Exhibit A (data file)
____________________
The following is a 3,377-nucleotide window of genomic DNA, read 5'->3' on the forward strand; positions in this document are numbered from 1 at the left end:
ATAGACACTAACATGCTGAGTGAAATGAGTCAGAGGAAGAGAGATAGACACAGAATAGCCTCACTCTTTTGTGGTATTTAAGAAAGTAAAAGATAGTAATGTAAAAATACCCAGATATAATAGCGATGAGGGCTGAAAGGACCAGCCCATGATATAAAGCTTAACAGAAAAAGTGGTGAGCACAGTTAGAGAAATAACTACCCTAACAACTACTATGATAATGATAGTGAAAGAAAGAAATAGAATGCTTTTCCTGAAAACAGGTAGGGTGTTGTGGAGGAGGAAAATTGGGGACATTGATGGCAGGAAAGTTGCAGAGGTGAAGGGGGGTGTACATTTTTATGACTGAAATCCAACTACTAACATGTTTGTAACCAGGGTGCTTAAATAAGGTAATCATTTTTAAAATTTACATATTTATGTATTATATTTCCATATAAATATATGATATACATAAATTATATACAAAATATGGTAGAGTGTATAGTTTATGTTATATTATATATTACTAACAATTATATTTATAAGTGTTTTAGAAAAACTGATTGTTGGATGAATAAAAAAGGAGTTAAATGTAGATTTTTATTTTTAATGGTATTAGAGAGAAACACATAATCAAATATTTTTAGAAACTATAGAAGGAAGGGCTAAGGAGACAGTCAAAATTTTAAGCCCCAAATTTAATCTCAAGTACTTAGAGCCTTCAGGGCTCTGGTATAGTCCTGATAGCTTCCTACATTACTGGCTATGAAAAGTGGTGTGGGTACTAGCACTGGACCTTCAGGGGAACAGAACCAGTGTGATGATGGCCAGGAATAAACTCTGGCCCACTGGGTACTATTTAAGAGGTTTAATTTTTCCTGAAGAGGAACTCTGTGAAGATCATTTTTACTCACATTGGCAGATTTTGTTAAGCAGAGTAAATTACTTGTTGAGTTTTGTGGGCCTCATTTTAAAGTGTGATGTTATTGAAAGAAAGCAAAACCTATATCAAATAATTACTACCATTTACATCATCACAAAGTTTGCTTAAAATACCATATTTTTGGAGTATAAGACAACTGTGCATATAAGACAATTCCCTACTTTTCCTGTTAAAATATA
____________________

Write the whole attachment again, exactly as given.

The following is a 3,377-nucleotide window of genomic DNA, read 5'->3' on the forward strand; positions in this document are numbered from 1 at the left end:
ATAGACACTAACATGCTGAGTGAAATGAGTCAGAGGAAGAGAGATAGACACAGAATAGCCTCACTCTTTTGTGGTATTTAAGAAAGTAAAAGATAGTAATGTAAAAATACCCAGATATAATAGCGATGAGGGCTGAAAGGACCAGCCCATGATATAAAGCTTAACAGAAAAAGTGGTGAGCACAGTTAGAGAAATAACTACCCTAACAACTACTATGATAATGATAGTGAAAGAAAGAAATAGAATGCTTTTCCTGAAAACAGGTAGGGTGTTGTGGAGGAGGAAAATTGGGGACATTGATGGCAGGAAAGTTGCAGAGGTGAAGGGGGGTGTACATTTTTATGACTGAAATCCAACTACTAACATGTTTGTAACCAGGGTGCTTAAATAAGGTAATCATTTTTAAAATTTACATATTTATGTATTATATTTCCATATAAATATATGATATACATAAATTATATACAAAATATGGTAGAGTGTATAGTTTATGTTATATTATATATTACTAACAATTATATTTATAAGTGTTTTAGAAAAACTGATTGTTGGATGAATAAAAAAGGAGTTAAATGTAGATTTTTATTTTTAATGGTATTAGAGAGAAACACATAATCAAATATTTTTAGAAACTATAGAAGGAAGGGCTAAGGAGACAGTCAAAATTTTAAGCCCCAAATTTAATCTCAAGTACTTAGAGCCTTCAGGGCTCTGGTATAGTCCTGATAGCTTCCTACATTACTGGCTATGAAAAGTGGTGTGGGTACTAGCACTGGACCTTCAGGGGAACAGAACCAGTGTGATGATGGCCAGGAATAAACTCTGGCCCACTGGGTACTATTTAAGAGGTTTAATTTTTCCTGAAGAGGAACTCTGTGAAGATCATTTTTACTCACATTGGCAGATTTTGTTAAGCAGAGTAAATTACTTGTTGAGTTTTGTGGGCCTCATTTTAAAGTGTGATGTTATTGAAAGAAAGCAAAACCTATATCAAATAATTACTACCATTTACATCATCACAAAGTTTGCTTAAAATACCATATTTTTGGAGTATAAGACAACTGTGCATATAAGACAATTCCCTACTTTTCCTGTTAAAATATA